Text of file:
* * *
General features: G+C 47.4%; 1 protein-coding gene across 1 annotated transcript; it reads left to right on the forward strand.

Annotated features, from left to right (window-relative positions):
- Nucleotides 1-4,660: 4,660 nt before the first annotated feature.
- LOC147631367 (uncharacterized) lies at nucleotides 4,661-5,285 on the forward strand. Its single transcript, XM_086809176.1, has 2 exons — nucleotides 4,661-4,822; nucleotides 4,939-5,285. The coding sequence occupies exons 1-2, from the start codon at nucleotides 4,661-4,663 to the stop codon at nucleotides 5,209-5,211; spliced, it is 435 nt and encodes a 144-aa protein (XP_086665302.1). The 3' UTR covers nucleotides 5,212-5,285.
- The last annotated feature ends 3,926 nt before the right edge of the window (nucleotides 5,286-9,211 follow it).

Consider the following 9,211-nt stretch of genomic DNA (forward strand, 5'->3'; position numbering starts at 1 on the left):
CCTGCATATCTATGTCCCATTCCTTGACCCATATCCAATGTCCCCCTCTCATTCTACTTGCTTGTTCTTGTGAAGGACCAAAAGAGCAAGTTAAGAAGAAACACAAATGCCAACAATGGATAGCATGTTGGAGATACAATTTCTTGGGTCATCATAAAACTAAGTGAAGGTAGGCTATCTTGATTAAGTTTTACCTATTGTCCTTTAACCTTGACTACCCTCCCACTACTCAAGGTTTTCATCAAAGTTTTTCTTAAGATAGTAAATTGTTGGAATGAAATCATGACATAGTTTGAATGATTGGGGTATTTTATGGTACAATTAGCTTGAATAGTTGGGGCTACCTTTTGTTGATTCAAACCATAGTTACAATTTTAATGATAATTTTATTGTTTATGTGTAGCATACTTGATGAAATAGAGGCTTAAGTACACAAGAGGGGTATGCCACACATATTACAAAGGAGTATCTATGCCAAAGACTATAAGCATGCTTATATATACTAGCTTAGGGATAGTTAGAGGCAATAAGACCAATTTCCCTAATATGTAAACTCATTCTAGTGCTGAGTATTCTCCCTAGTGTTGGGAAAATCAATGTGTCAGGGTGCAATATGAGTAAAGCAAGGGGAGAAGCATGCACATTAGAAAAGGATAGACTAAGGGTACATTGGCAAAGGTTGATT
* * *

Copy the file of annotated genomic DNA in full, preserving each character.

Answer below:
General features: G+C 47.4%; 1 protein-coding gene across 1 annotated transcript; it reads left to right on the forward strand.

Annotated features, from left to right (window-relative positions):
- Nucleotides 1-4,660: 4,660 nt before the first annotated feature.
- LOC147631367 (uncharacterized) lies at nucleotides 4,661-5,285 on the forward strand. Its single transcript, XM_086809176.1, has 2 exons — nucleotides 4,661-4,822; nucleotides 4,939-5,285. The coding sequence occupies exons 1-2, from the start codon at nucleotides 4,661-4,663 to the stop codon at nucleotides 5,209-5,211; spliced, it is 435 nt and encodes a 144-aa protein (XP_086665302.1). The 3' UTR covers nucleotides 5,212-5,285.
- The last annotated feature ends 3,926 nt before the right edge of the window (nucleotides 5,286-9,211 follow it).

Consider the following 9,211-nt stretch of genomic DNA (forward strand, 5'->3'; position numbering starts at 1 on the left):
CCTGCATATCTATGTCCCATTCCTTGACCCATATCCAATGTCCCCCTCTCATTCTACTTGCTTGTTCTTGTGAAGGACCAAAAGAGCAAGTTAAGAAGAAACACAAATGCCAACAATGGATAGCATGTTGGAGATACAATTTCTTGGGTCATCATAAAACTAAGTGAAGGTAGGCTATCTTGATTAAGTTTTACCTATTGTCCTTTAACCTTGACTACCCTCCCACTACTCAAGGTTTTCATCAAAGTTTTTCTTAAGATAGTAAATTGTTGGAATGAAATCATGACATAGTTTGAATGATTGGGGTATTTTATGGTACAATTAGCTTGAATAGTTGGGGCTACCTTTTGTTGATTCAAACCATAGTTACAATTTTAATGATAATTTTATTGTTTATGTGTAGCATACTTGATGAAATAGAGGCTTAAGTACACAAGAGGGGTATGCCACACATATTACAAAGGAGTATCTATGCCAAAGACTATAAGCATGCTTATATATACTAGCTTAGGGATAGTTAGAGGCAATAAGACCAATTTCCCTAATATGTAAACTCATTCTAGTGCTGAGTATTCTCCCTAGTGTTGGGAAAATCAATGTGTCAGGGTGCAATATGAGTAAAGCAAGGGGAGAAGCATGCACATTAGAAAAGGATAGACTAAGGGTACATTGGCAAAGGTTGATT